The Art of Tetman Callis

Some of the stories and poems may be inappropriate for persons under 16

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What’s in a name

November 26th, 2016 · No Comments

“Place-names which pass into history often identify locations so unrewarding that only war could have rendered them memorable: Dunkirk and Alamein, Corregidor and Imphal, Anzio and Bastogne. Yet even in such company, Iwo Jima was striking in its wretchedness. The tiny island lay 3,000 miles west of Pearl Harbor and less than seven hundred south of Japan. It was five miles long, two and a half wide. Dominated at the southern tip by the extinct volcano of Mount Suribachi, five hundred feet high, in the north it rose to a plateau, thick with jungle growth. Iwo had been claimed by Japan in 1861, and desultorily employed for growing sugarcane. A Japanese garrison officer described it sourly as ‘a waterless island of sulphur springs, where neither swallows nor sparrows flew.’ The perceived importance of this pimple derived, as usual, from airfields.” – Max Hastings, Retribution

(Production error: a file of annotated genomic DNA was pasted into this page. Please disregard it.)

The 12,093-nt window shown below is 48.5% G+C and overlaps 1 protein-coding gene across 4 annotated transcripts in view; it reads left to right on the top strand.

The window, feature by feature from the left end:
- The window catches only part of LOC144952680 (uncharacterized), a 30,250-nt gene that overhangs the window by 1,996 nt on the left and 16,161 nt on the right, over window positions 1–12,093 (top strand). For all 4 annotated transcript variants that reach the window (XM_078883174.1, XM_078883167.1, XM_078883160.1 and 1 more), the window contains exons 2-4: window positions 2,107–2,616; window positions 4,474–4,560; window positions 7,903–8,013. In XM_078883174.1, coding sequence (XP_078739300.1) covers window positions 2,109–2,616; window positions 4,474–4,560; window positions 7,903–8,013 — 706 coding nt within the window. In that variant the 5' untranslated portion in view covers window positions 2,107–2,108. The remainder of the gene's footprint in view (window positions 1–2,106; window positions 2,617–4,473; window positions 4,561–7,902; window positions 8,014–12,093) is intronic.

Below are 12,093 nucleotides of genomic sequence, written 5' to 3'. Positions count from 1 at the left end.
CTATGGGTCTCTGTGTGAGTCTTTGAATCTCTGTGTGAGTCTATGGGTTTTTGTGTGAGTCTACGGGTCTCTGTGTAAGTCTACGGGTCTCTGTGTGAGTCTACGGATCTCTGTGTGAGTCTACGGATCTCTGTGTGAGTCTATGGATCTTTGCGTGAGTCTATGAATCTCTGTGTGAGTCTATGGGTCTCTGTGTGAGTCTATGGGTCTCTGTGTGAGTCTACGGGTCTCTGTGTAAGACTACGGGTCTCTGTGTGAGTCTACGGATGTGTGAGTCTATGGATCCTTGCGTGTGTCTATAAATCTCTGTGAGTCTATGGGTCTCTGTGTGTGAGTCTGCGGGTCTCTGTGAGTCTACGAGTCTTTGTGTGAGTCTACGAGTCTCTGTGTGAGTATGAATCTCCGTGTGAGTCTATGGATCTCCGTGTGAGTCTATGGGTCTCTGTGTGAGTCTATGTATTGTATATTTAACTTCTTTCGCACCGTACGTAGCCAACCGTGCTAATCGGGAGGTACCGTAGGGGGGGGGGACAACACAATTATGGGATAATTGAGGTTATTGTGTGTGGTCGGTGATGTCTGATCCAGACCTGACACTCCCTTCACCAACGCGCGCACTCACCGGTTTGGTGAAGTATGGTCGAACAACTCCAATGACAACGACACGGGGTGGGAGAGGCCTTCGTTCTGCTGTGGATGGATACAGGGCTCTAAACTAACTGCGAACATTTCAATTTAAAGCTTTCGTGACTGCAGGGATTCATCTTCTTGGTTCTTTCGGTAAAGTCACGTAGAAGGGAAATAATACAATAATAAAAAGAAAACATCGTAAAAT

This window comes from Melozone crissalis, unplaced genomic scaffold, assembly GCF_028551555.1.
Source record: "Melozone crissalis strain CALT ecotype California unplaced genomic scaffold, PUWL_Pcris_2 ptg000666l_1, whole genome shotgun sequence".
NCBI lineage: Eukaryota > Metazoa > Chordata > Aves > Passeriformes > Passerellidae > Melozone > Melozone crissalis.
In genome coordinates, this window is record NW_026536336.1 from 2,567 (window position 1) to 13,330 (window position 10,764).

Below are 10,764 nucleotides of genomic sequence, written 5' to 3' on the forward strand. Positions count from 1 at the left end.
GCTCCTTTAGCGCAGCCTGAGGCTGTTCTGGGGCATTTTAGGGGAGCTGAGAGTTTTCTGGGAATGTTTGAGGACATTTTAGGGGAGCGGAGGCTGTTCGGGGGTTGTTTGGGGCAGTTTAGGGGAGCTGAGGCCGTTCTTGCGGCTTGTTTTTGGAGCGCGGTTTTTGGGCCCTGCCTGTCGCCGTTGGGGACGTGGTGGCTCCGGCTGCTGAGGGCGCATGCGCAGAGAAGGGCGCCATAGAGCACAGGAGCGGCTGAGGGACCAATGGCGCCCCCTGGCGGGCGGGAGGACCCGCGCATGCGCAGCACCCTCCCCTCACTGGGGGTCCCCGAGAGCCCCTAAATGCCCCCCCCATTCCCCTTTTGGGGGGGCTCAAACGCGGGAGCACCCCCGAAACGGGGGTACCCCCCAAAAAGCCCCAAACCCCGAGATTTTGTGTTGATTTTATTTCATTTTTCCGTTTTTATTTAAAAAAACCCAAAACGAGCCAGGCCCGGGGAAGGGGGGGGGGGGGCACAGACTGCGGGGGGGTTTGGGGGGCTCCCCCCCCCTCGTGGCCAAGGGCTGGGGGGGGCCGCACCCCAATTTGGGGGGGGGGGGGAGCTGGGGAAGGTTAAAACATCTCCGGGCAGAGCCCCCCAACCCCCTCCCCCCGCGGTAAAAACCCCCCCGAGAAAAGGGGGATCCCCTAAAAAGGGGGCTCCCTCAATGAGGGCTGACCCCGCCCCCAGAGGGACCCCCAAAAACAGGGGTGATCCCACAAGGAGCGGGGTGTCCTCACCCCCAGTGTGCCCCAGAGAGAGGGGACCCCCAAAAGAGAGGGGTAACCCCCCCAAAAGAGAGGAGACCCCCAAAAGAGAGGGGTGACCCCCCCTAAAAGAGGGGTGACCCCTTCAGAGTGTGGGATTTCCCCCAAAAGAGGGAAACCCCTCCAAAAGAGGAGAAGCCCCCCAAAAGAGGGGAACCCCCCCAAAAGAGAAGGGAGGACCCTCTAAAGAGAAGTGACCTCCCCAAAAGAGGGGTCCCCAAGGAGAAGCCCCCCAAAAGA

Tags: Max Hastings · The Second World War

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